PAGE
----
Dear ADDitude

Dear ADDitude: Will My Child Really Be Held Back?

“My son’s grades did not raise any red flags this year — until 8 weeks before summer vacation, when his teacher told me his skills are far below grade level and he needs significant help — particularly in reading. Can he be held back because of his teacher’s lack of communication and guidance?”

ADDitude Answers

Too bad this is happening at the tail-end of the year. However, there are things you can do before school ends. Ask the teacher what your son’s skill levels are. Where is he falling behind? Find out what the assessments showed, or, if no assessments were completed, how did the teacher form her opinion? What strategies has she used so far? From this information, you can create a plan of action.

You could hire a tutor to work with him a few times a week. (A good place to look for tutors is at local colleges or high school honor students in your school district.) You might ask his teacher for help, by assigning extra worksheets in the areas he needs the most help and work with him in the evenings. Ask about summer programs in your area that could help your son catch up before the start of the next school year.

Posted by Eileen Bailey
Freelance writer, author specializing in ADHD, anxiety, and autism

A Reader Answers

There are, no doubt, excellent programs to improve your child’s skills but there is a deeper, more serious issue — the teacher’s lack of knowledge of ADHD. (Actually, it’s worse than that, but I won’t get into it here.)

[Self-Test: Does My Child Have Dyslexia?]

The industrialized, one-size-fits-all production line approach is rarely useful for most students and it is the very worst thing for creative, distractible ADHD folk.

His teacher has demonstrated that her mind is made up. She can’t be his teacher. She will make him detest school. This, left alone, will haunt him into graduate studies and beyond. However, being a troubled disorganized college youth is a reasonably good outcome. The other outcomes are much less attractive.

I believe school matters at every age. Every year is important. The attitudes and beliefs our children have are formed in pre-school and primary school.

It is very wise of you to frame the situation as you have and decided to take steps to remediate the situation. I am also impressed that you do not judge or blame him for being in the relentlessly unyielding, anxiety-producing environment.

Posted by John Tucker, PhD, ACG. ADHD Coach

A Reader Answers

It is too bad that your son had to have a kindergarten year with a poor teacher. But it is not too late. Get a tutor that has Special Education background for the summer. He should meet with the tutor at least twice a week, for at least an hour. The concentration should include phonics, reading and beginning writing. Modern Curriculum Press is a seasoned phonics curriculum. The tutor should test him to see where he functions (making sure he knows the alphabet, sight words, beginning sounds, etc.). Then the tutor should provide books that reach him at his level. You could also take him to the library and ask the librarian to help you choose books that are at his level. You have to spend time with him on reading like it is your job. The tutor should also help him write about his life experiences. They help him relate the written words with ideas he can discuss. By the end of the summer he should be caught up with the rest of the class and ready for first grade.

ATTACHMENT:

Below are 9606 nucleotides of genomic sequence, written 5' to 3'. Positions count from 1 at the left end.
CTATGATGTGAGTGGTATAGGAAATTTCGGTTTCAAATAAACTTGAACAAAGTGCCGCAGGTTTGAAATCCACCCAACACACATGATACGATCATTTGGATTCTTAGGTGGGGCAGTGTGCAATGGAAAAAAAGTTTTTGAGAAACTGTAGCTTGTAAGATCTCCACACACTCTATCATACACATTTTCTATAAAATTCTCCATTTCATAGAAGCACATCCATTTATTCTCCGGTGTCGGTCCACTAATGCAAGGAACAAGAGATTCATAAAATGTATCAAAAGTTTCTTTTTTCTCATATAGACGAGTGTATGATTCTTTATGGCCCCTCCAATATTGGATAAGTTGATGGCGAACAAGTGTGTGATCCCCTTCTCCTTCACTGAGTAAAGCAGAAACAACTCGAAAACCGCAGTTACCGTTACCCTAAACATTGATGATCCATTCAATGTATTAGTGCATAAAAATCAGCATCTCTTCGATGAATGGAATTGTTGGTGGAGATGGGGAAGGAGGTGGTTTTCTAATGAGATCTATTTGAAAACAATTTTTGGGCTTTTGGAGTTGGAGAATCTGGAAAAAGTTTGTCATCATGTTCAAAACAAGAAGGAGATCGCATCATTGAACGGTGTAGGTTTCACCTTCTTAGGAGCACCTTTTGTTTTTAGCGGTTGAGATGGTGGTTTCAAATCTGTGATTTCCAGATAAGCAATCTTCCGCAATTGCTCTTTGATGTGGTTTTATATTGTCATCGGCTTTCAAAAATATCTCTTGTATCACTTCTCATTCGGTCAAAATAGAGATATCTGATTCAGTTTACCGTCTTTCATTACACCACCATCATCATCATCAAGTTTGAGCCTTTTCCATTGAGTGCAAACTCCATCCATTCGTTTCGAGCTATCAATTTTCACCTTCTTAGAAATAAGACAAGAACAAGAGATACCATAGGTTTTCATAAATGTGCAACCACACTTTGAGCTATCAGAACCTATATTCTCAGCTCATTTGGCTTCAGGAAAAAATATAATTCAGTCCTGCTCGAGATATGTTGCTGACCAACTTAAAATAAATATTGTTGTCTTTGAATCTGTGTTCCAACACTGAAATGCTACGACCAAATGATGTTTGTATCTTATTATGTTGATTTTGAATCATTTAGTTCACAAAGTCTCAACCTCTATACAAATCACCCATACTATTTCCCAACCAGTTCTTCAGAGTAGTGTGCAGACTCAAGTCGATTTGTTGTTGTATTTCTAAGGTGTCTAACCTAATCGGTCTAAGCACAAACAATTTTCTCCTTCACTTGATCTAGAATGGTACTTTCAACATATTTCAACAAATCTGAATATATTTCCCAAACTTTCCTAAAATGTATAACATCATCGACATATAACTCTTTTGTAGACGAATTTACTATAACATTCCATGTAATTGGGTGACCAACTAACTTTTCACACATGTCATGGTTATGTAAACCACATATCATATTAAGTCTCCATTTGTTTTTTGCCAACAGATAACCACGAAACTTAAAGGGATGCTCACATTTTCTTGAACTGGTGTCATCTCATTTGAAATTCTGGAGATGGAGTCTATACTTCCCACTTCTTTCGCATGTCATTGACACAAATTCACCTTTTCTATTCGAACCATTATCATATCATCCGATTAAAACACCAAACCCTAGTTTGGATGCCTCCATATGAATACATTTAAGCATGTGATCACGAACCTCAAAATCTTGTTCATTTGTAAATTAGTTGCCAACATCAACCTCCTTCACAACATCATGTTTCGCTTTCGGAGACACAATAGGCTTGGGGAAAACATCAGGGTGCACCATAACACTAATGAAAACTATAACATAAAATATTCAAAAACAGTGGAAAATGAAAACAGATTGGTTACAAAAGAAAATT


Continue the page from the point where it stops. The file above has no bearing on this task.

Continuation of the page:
[Work Together to Build Stronger Reading Skills]

You might also want to observe a first grade in your private school as well as the public school to see which will be a better fit for your son. When you go for your son’s check up discuss his progress in school with his doctor. He/she may be able to help further.

Posted by Bensonadvocates

A Reader Answers

Won’t bore you with the details, but the same thing happened to my ADHD son in second grade. Not only did the teacher write multiple notes home each week (with lots of screaming script, underlines and exclamation marks about his behavior along with EVERY piece of work he had not of completed for the day) but he was also so scared of her in class he hid under his desk. After one semester, and LOTS of school evaluations and testing to “prove” he was ADHD, the principal made the decision he needed to be moved to another teacher.